Caregiving at Home for an Aging Parent

5 Resources for the Overwhelmed Family Caregiver

Mother and daughter having a serious conversation on the couch

If you’re a family caregiver, it won’t come as a surprise to you that caring for an aging loved one at home is usually more than you expected. The recently released AARP report Home Alone Revisited affirms that millions of family caregivers continue to take on the responsibilities that used to be the responsibility of health care professionals — managing medication, handling medical equipment, changing dressings — and they often find them difficult to perform.

“Afraid of Making Mistakes” – Common Fear Among Family Caregivers

Home Alone Revisited found that half of family caregivers are performing medical and nursing tasks for loved ones with physical, cognitive, and behavioral health challenges. The most difficult tasks include managing medications, helping with assistive devices for mobility, preparing food for special diets, and doing wound care.

When asked why a task is difficult to perform, 27.5 percent of family caregivers said they are afraid of making a mistake: What if something happens? Will I feel guilty? Am I responsible for things that go wrong?

Family caregivers take on a huge amount of responsibility —  not only for the daily care of a loved one but also for all the other things that “might” happen while being a caregiver. Without support, stress, worry, and financial concerns increase.

5 Resources for Family Caregivers

Fortunately, you don’t have to provide care at home alone. It’s OK to ask for help. Not only will it prevent you from burning out, but it will also ensure your loved one gets the care they need.

From support groups and transportation services to respite care and assisted living, here’s a look at five resources for family caregivers caring for an aging loved one at home. 

1. Caregiver Support Group

Caring for a loved one can be a full-time job, which means being a caregiver can be isolating. Caregiver support groups bring individual caregivers together to talk about their experiences and feelings — online or in person — which can help you realize that what you’re going through is normal. These networks not only offer social and emotional support, but they are also a great place to learn information, plug into other caregiving resources, and get assisted living referrals.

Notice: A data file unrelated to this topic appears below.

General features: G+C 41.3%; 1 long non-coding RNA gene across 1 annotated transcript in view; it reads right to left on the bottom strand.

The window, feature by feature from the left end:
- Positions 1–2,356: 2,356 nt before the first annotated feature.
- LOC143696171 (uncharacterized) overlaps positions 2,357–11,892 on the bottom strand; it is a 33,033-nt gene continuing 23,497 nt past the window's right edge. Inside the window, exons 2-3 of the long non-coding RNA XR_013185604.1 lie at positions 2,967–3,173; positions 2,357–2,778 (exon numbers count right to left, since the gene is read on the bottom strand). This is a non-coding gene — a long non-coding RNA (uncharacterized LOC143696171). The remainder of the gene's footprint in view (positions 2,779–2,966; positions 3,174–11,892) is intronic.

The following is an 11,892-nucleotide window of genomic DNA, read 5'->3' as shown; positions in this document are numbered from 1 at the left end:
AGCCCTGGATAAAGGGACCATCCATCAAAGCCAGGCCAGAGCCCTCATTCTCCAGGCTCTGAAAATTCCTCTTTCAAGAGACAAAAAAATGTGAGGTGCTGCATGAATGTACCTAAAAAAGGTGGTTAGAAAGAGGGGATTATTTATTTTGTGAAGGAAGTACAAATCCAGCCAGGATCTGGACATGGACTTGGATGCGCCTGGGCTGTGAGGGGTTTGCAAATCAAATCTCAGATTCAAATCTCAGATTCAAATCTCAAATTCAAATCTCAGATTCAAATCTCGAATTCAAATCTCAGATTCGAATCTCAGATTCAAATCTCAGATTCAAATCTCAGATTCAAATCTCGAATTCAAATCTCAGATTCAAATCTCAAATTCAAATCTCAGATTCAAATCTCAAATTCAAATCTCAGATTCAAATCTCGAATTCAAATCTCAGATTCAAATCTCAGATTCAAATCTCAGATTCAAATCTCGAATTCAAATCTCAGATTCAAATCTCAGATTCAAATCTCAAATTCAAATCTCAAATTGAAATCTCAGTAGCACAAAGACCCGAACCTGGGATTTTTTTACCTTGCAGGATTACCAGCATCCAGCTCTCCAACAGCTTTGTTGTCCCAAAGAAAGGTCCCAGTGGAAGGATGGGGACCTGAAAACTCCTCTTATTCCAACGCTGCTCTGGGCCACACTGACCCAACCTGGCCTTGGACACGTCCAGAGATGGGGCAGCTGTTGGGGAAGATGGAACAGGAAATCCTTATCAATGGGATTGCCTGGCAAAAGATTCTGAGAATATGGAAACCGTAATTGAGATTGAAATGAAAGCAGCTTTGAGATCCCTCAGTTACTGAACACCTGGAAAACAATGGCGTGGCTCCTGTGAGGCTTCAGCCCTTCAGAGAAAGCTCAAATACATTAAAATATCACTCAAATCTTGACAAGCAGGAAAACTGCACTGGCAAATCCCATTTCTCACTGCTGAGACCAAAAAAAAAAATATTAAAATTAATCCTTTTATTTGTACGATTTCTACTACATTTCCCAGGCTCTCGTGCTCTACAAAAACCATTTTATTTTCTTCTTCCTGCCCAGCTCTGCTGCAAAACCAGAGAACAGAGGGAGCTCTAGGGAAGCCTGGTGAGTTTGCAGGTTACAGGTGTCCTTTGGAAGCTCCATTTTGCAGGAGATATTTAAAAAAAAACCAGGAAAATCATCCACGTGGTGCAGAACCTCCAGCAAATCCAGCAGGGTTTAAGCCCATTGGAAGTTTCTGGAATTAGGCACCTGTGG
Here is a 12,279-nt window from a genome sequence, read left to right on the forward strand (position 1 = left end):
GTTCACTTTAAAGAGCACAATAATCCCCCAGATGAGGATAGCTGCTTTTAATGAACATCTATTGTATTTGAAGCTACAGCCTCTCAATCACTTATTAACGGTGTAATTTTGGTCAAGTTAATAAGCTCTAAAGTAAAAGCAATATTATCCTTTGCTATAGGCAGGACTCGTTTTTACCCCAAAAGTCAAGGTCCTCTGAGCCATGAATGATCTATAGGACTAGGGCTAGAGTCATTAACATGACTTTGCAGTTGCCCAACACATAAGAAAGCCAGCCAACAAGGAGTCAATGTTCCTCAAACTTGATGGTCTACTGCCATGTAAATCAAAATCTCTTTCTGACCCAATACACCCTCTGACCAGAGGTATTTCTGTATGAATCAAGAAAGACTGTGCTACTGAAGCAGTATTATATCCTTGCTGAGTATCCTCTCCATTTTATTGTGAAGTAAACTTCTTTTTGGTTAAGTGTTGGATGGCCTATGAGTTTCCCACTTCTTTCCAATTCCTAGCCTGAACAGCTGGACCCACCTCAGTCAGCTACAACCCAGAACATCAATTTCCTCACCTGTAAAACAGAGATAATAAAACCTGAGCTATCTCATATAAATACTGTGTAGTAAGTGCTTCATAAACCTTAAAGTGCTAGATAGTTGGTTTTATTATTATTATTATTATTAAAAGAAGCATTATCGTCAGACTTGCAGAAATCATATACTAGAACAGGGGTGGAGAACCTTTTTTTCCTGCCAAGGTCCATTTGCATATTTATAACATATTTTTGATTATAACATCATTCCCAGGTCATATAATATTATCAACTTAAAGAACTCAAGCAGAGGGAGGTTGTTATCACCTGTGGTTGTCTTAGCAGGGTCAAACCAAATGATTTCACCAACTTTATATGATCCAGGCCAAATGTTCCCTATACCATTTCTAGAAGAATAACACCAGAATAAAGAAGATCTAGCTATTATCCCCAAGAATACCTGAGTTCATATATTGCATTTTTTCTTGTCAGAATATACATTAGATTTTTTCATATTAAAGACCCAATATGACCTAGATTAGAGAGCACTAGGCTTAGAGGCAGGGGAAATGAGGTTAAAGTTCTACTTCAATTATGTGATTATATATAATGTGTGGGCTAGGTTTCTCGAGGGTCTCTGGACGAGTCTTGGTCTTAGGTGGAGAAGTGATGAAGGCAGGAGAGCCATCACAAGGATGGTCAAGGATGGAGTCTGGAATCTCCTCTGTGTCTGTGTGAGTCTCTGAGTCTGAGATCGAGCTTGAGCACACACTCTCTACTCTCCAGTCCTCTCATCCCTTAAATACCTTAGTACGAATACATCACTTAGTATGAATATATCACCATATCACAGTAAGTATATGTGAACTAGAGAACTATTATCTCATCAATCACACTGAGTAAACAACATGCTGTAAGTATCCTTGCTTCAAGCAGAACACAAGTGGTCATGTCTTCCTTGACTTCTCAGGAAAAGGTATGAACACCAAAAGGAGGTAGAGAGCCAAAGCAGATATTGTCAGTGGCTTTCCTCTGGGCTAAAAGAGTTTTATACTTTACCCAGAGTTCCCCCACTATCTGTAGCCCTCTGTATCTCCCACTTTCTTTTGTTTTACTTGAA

2. Home Care

If your loved one needs help with Instrumental Activities of Daily Living — such as shopping, food preparation, housekeeping, and transportation — hiring a home care companion a few hours a week can help allow them to live safely in their home. If your loved one needs help with activities of daily living — such as bathing, toileting, and eating — you might consider private duty nursing care. If this is the case, however, it probably won’t be long until your loved one will need ongoing care.

3. Transportation Services

It can be hard to get your errands done, let alone yours and your mom’s. Having access to affordable transportation not only keeps your loved one connected to their community, family, and friends, it also frees you up to take care of your own life. Most counties across the U.S. offer free or low-cost public transportation services designed for seniors who need door-to-door rides. To find out about paratransit in your community, contact your local Area Agency on Aging. Lyft, Uber, and GoGoGrandparent — a transportation company created specifically for older adults — can also help your loved one get to where they need to be.

4. Respite Stay

Whether you need time off to manage your other responsibilities, have a vacation planned that you don’t want to miss, or you want your loved one to get a look inside an assisted living community, respite care allows you to take a break from your daily care routine and recharge your batteries while ensuring your loved one receives the same high level of care you have been providing.

5. Assisted Living

Caregiving for a loved one is inarguably one of the most difficult responsibilities you can be faced with. There may come a point in time when it’s best to let others take on the responsibility of caregiving. 

This might be a scary thought initially. However, if your loved one has a condition that is going to continue to get worse, it might be the best thing you can do to get them in a setting where they can get comfortable, get to know the community, and get to know the care partners. Because services are personalized to meet individual needs, your loved one can remain as independent as possible, for as long as possible. Yet they will have access to the care they require at a moment’s notice.

For more information about the key differences between home care and assisted living, download our eBook How to Decide: Home Care or Assisted Living.

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